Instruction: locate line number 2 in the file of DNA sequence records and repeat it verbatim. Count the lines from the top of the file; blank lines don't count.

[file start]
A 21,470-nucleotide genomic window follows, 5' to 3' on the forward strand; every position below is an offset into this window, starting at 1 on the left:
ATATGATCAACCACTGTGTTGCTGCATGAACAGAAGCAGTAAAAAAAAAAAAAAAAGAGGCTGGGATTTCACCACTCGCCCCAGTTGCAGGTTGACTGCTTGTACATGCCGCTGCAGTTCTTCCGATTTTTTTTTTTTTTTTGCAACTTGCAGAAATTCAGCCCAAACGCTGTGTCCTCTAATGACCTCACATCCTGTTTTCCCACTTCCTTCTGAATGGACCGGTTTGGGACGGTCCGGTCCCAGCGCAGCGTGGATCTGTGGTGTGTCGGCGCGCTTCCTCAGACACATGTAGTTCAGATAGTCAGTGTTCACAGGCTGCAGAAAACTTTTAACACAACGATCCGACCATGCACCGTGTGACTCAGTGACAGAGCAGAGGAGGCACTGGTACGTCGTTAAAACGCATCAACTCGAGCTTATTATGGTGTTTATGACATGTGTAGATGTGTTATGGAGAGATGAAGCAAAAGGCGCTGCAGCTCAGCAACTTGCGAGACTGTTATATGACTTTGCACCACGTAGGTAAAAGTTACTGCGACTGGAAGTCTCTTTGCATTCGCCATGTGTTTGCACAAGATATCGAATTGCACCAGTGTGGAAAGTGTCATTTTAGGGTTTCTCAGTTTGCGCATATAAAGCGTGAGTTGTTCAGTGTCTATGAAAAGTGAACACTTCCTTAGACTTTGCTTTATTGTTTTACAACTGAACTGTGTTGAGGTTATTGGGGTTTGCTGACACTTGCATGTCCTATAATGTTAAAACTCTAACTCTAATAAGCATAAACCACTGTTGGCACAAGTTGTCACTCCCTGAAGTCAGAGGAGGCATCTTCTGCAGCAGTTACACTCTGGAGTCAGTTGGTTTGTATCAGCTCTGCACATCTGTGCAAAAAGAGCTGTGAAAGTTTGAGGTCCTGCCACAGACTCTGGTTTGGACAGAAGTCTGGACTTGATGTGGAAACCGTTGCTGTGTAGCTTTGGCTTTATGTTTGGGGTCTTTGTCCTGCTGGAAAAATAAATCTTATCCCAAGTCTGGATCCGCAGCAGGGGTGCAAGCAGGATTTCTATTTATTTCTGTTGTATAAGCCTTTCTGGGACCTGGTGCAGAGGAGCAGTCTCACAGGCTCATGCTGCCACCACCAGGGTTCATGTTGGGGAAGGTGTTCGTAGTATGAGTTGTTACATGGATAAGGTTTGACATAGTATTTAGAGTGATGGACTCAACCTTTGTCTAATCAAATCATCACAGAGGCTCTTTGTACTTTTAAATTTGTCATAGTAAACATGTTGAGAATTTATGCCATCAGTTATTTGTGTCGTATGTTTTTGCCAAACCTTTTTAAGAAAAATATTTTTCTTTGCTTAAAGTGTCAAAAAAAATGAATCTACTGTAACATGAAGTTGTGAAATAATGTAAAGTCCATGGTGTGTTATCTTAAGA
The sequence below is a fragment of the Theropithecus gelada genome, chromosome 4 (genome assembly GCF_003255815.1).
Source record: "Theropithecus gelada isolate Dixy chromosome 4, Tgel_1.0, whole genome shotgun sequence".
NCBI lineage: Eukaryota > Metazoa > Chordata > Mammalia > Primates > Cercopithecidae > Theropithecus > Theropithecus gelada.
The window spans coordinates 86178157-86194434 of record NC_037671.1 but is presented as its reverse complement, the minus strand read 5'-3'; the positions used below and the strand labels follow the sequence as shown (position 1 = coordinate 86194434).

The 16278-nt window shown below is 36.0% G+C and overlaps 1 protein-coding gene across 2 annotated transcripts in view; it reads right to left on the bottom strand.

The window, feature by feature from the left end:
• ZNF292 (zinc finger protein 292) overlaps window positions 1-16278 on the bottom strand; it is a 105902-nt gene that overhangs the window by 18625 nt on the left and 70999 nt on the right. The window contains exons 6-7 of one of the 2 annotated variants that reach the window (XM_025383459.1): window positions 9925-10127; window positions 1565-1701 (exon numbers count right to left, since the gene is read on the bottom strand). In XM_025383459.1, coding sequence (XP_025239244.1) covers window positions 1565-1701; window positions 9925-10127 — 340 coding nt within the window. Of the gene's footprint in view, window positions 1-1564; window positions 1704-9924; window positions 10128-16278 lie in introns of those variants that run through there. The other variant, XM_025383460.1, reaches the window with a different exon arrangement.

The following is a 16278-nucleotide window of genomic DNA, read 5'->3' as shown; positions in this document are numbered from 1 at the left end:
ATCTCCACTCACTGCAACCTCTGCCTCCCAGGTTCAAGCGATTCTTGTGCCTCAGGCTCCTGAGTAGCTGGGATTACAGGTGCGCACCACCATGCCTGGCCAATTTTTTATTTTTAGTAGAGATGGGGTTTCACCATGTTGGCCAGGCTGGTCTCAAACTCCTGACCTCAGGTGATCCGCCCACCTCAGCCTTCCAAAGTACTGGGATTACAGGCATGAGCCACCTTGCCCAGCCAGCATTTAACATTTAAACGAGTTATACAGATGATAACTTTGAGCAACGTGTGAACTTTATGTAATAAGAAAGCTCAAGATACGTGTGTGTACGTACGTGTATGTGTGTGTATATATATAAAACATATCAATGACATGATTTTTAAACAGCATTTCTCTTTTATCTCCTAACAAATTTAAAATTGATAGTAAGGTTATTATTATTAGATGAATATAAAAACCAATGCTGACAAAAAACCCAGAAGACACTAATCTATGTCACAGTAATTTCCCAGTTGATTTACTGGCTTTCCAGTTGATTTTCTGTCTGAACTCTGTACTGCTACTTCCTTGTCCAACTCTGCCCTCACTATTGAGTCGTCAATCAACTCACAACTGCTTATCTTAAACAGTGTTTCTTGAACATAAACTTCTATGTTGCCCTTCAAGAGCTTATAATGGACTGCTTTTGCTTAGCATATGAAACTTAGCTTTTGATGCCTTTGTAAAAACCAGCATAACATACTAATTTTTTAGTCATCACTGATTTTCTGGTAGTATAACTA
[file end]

ATATGATCAACCACTGTGTTGCTGCATGAACAGAAGCAGTAAAAAAAAAAAAAAAAGAGGCTGGGATTTCACCACTCGCCCCAGTTGCAGGTTGACTGCTTGTACATGCCGCTGCAGTTCTTCCGATTTTTTTTTTTTTTTTGCAACTTGCAGAAATTCAGCCCAAACGCTGTGTCCTCTAATGACCTCACATCCTGTTTTCCCACTTCCTTCTGAATGGACCGGTTTGGGACGGTCCGGTCCCAGCGCAGCGTGGATCTGTGGTGTGTCGGCGCGCTTCCTCAGACACATGTAGTTCAGATAGTCAGTGTTCACAGGCTGCAGAAAACTTTTAACACAACGATCCGACCATGCACCGTGTGACTCAGTGACAGAGCAGAGGAGGCACTGGTACGTCGTTAAAACGCATCAACTCGAGCTTATTATGGTGTTTATGACATGTGTAGATGTGTTATGGAGAGATGAAGCAAAAGGCGCTGCAGCTCAGCAACTTGCGAGACTGTTATATGACTTTGCACCACGTAGGTAAAAGTTACTGCGACTGGAAGTCTCTTTGCATTCGCCATGTGTTTGCACAAGATATCGAATTGCACCAGTGTGGAAAGTGTCATTTTAGGGTTTCTCAGTTTGCGCATATAAAGCGTGAGTTGTTCAGTGTCTATGAAAAGTGAACACTTCCTTAGACTTTGCTTTATTGTTTTACAACTGAACTGTGTTGAGGTTATTGGGGTTTGCTGACACTTGCATGTCCTATAATGTTAAAACTCTAACTCTAATAAGCATAAACCACTGTTGGCACAAGTTGTCACTCCCTGAAGTCAGAGGAGGCATCTTCTGCAGCAGTTACACTCTGGAGTCAGTTGGTTTGTATCAGCTCTGCACATCTGTGCAAAAAGAGCTGTGAAAGTTTGAGGTCCTGCCACAGACTCTGGTTTGGACAGAAGTCTGGACTTGATGTGGAAACCGTTGCTGTGTAGCTTTGGCTTTATGTTTGGGGTCTTTGTCCTGCTGGAAAAATAAATCTTATCCCAAGTCTGGATCCGCAGCAGGGGTGCAAGCAGGATTTCTATTTATTTCTGTTGTATAAGCCTTTCTGGGACCTGGTGCAGAGGAGCAGTCTCACAGGCTCATGCTGCCACCACCAGGGTTCATGTTGGGGAAGGTGTTCGTAGTATGAGTTGTTACATGGATAAGGTTTGACATAGTATTTAGAGTGATGGACTCAACCTTTGTCTAATCAAATCATCACAGAGGCTCTTTGTACTTTTAAATTTGTCATAGTAAACATGTTGAGAATTTATGCCATCAGTTATTTGTGTCGTATGTTTTTGCCAAACCTTTTTAAGAAAAATATTTTTCTTTGCTTAAAGTGTCAAAAAAAATGAATCTACTGTAACATGAAGTTGTGAAATAATGTAAAGTCCATGGTGTGTTATCTTAAGA